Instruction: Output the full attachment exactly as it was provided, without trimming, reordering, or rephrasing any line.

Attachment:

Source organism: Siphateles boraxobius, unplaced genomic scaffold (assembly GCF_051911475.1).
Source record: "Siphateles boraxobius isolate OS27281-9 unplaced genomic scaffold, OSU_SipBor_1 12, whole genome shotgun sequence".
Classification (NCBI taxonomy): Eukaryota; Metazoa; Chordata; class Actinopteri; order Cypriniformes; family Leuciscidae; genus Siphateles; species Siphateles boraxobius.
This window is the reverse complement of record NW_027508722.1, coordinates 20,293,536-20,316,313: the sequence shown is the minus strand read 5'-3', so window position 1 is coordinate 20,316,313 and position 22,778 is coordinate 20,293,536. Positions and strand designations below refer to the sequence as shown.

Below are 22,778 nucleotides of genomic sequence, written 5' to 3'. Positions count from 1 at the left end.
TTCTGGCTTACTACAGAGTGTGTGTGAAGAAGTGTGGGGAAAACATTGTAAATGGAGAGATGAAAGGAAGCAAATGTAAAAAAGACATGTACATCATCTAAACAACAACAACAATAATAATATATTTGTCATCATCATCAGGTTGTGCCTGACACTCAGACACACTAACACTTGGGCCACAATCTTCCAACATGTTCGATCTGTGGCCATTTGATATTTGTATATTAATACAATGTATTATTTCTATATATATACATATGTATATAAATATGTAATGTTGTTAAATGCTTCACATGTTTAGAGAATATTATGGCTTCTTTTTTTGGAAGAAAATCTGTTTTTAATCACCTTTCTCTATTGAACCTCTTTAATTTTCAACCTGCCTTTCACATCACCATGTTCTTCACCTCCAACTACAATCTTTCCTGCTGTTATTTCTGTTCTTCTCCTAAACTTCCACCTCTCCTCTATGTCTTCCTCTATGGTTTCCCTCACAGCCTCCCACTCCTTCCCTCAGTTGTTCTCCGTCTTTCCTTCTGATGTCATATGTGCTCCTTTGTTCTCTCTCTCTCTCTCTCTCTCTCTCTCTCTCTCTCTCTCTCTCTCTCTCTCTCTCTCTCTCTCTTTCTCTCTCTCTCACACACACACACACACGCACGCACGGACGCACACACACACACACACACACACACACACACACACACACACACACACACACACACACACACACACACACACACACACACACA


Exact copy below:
Source organism: Siphateles boraxobius, unplaced genomic scaffold (assembly GCF_051911475.1).
Source record: "Siphateles boraxobius isolate OS27281-9 unplaced genomic scaffold, OSU_SipBor_1 12, whole genome shotgun sequence".
Classification (NCBI taxonomy): Eukaryota; Metazoa; Chordata; class Actinopteri; order Cypriniformes; family Leuciscidae; genus Siphateles; species Siphateles boraxobius.
This window is the reverse complement of record NW_027508722.1, coordinates 20,293,536-20,316,313: the sequence shown is the minus strand read 5'-3', so window position 1 is coordinate 20,316,313 and position 22,778 is coordinate 20,293,536. Positions and strand designations below refer to the sequence as shown.

Below are 22,778 nucleotides of genomic sequence, written 5' to 3'. Positions count from 1 at the left end.
TTCTGGCTTACTACAGAGTGTGTGTGAAGAAGTGTGGGGAAAACATTGTAAATGGAGAGATGAAAGGAAGCAAATGTAAAAAAGACATGTACATCATCTAAACAACAACAACAATAATAATATATTTGTCATCATCATCAGGTTGTGCCTGACACTCAGACACACTAACACTTGGGCCACAATCTTCCAACATGTTCGATCTGTGGCCATTTGATATTTGTATATTAATACAATGTATTATTTCTATATATATACATATGTATATAAATATGTAATGTTGTTAAATGCTTCACATGTTTAGAGAATATTATGGCTTCTTTTTTTGGAAGAAAATCTGTTTTTAATCACCTTTCTCTATTGAACCTCTTTAATTTTCAACCTGCCTTTCACATCACCATGTTCTTCACCTCCAACTACAATCTTTCCTGCTGTTATTTCTGTTCTTCTCCTAAACTTCCACCTCTCCTCTATGTCTTCCTCTATGGTTTCCCTCACAGCCTCCCACTCCTTCCCTCAGTTGTTCTCCGTCTTTCCTTCTGATGTCATATGTGCTCCTTTGTTCTCTCTCTCTCTCTCTCTCTCTCTCTCTCTCTCTCTCTCTCTCTCTCTCTCTCTCTCTCTCTCTTTCTCTCTCTCTCACACACACACACACACGCACGCACGGACGCACACACACACACACACACACACACACACACACACACACACACACACACACACACACACACACACACACACACACACACACA